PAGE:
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RF Propagation Terms

Multipath propagation basics

Multipath propagation is a fact of life in any terrestrial radio scenario. While the direct or line of sight path is normally the main wanted signal, a radio receiver will receive many signals resulting from the signal taking a large number of different paths. These paths may be the result of reflections from buildings, mountains or other reflective surfaces including water, etc. that may be adjacent to the main path. Additionally other effects such as ionospheric reflections give rise to multipath propagation as does tropospheric ducting.
The multipath propagation resulting from the variety of signal paths that may exist between the transmitter and receiver can give rise to interference in a variety of ways including distortion of the signal, loss of data and multipath fading.
At other times, the variety of signal paths arising from the multipath propagation can be used to advantage. Schemes such as MIMO use multipath propagation to increase the capacity of the channels they use. With increasing requirements for spectrum efficiency, the use of multipath propagation for technologies such as MIMO are able to provide significant improvements in channel capacity that are much needed.
Multipath radio signal propagation occurs on all terrestrial radio links. The radio signals not only travel by the direct line of sight path, but as the transmitted signal does not leave the transmitting antenna in only the direction of the receiver, but over a range of angles even when a directive antenna is used. As a result, the transmitted signals spread out from the transmitter and they will reach other objects: hills, buildings reflective surfaces such as the ground, water, etc. The signals may reflect of a variety of surfaces and reach the receiving antenna via paths other than the direct line of sight path.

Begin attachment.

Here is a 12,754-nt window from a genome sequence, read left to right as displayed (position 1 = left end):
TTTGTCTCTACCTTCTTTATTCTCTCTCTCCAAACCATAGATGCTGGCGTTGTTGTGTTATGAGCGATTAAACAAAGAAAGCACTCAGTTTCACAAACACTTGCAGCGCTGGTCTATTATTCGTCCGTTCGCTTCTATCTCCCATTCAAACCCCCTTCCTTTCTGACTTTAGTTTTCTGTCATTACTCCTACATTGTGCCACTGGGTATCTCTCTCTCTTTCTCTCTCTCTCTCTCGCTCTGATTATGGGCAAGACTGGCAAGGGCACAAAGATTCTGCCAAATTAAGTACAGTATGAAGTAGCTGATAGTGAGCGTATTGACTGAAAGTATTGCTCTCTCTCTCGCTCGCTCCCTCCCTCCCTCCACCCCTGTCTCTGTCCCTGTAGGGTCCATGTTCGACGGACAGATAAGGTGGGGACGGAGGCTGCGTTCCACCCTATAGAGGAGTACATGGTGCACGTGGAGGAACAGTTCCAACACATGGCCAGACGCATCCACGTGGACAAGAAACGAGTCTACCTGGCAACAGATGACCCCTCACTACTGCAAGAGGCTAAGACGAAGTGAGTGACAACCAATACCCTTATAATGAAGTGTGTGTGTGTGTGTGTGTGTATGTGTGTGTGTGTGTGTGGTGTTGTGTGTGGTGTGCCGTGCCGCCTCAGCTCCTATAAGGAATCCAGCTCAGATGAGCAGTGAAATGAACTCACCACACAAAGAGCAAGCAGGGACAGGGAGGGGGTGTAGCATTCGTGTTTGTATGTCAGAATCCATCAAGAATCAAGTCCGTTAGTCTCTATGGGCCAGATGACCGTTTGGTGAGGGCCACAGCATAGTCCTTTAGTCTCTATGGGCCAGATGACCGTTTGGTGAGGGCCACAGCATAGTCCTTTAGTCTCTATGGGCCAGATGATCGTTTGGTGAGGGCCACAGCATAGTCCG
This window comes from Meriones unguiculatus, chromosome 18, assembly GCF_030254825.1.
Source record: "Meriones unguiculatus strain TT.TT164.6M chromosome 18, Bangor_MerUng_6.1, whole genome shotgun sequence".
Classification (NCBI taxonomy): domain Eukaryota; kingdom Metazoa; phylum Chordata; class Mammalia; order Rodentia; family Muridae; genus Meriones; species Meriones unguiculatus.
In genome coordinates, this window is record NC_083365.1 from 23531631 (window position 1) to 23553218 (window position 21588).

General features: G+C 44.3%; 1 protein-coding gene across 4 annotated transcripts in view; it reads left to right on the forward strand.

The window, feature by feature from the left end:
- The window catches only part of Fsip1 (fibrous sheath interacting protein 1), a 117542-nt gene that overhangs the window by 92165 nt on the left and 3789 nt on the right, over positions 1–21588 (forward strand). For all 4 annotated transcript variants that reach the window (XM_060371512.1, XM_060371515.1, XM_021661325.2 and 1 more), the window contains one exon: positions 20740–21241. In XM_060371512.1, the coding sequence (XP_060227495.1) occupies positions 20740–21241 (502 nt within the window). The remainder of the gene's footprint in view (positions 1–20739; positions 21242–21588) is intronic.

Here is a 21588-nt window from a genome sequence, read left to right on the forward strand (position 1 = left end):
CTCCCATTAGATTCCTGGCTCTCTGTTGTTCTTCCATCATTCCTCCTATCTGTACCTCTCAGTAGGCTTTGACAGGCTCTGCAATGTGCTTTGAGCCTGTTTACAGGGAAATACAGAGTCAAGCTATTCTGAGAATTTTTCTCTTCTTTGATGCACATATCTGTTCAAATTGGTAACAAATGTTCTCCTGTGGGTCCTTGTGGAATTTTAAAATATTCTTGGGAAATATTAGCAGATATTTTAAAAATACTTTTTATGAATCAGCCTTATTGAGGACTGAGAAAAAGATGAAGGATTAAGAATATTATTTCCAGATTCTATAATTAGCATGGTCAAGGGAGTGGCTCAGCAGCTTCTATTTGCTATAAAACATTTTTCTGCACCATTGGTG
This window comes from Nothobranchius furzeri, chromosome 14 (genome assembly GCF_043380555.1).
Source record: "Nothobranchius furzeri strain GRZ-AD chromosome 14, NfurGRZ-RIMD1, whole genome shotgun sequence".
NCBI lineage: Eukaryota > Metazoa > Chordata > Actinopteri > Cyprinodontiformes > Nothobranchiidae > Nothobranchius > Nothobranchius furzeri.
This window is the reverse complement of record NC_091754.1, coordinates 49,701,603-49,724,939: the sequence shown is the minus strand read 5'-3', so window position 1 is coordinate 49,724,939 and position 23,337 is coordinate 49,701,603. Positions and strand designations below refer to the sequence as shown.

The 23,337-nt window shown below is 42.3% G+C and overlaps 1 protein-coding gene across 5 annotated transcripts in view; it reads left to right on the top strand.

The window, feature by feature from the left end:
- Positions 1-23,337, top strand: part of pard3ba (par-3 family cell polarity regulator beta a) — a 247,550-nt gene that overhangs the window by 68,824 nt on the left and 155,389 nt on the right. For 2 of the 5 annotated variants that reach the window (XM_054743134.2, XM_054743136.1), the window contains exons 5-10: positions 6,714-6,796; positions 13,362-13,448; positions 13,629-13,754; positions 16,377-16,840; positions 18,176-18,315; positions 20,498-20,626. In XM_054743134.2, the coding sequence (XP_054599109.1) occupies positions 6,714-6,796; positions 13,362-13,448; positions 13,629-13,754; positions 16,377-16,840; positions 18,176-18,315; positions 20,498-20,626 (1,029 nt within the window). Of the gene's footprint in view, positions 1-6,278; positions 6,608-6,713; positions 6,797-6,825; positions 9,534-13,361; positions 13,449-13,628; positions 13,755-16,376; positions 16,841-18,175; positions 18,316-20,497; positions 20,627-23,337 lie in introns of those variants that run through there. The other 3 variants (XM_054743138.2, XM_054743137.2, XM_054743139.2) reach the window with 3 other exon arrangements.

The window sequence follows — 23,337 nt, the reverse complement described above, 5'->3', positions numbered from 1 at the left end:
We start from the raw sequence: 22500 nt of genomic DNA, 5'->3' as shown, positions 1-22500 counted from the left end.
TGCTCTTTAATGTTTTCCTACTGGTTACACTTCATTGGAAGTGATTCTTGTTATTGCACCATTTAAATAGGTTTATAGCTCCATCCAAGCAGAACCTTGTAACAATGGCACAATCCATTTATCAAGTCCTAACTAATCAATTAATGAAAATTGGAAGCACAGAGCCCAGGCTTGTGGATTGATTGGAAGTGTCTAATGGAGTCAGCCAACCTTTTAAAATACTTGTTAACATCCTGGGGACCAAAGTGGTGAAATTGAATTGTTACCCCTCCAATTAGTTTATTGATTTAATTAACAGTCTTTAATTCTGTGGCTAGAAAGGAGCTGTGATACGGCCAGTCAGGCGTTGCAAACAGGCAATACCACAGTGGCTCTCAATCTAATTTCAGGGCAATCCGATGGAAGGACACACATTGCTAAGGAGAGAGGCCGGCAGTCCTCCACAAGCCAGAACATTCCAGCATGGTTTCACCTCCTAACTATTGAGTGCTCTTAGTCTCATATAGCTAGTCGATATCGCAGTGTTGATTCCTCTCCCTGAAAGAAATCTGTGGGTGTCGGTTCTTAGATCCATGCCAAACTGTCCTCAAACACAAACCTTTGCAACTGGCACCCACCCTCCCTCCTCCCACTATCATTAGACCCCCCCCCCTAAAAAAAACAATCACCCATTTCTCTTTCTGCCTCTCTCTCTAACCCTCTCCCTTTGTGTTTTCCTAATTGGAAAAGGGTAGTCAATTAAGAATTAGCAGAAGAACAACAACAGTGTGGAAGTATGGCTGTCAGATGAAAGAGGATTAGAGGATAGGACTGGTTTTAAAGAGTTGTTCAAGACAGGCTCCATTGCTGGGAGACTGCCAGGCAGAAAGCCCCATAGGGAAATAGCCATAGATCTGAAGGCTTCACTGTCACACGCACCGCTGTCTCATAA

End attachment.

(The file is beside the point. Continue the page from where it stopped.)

Multipath fading

Signals are received in a terrestrial environment, i.e. where reflections are present and signals arrive at the receiver from the transmitter via a variety of paths. The overall signal received is the sum of all the signals appearing at the antenna. Sometimes these will be in phase with the main signal and will add to it, increasing its strength. At other times they will interfere with each other. This will result in the overall signal strength being reduced.At times there will be changes in the relative path lengths. This could result from either the transmitter or receiver moving, or any of the objects that provides a reflective surface moving. This will result in the phases of the signals arriving at the receiver changing, and in turn this will result in the signal strength varying. It is this that causes the fading that is present on many signals.It can also be found that the interference may be flat, i.e. applied to all frequencies equally across a given channel, or it may be selective, i.e. applying to more to some frequencies across a channel than others.

Interference caused by multipath propagation

Multipath propagation can give rise to interference that can reduce the signal to noise ratio and reduce bit error rates for digital signals. One cause of a degradation of the signal quality is the multipath fading already described. However there are other ways in which multipath propagation can degrade the signal and affect its integrity.

One of the ways which is particularly obvious when driving in a car and listening to an FM radio. At certain points the signal will become distorted and appear to break up. This arises from the fact that the signal is frequency modulated and at any given time, the frequency of the received signal provides the instantaneous voltage for the audio output. If multipath propagation occurs, then two or more signals will appear at the receiver. One is the direct or line of sight signal, and another is a reflected signal. As these will arrive at different times because of the different path lengths, they will have different frequencies, caused by the fact that the two signals have been transmitted by the transmitter at slightly different times. Accordingly when the two signals are received together, distortion can arise if they have similar signal strength levels.

Another form of multipath propagation interference that arises when digital transmissions are used is known as Inter Symbol Interference, ISI. This arises when the delay caused by the extended path length of the reflected signal. If the delay is significant proportion of a symbol, then the receiver may receive the direct signal which indicates one part of the symbol or one state, and another signal which is indicating another logical state. If this occurs, then the data can be corrupted.

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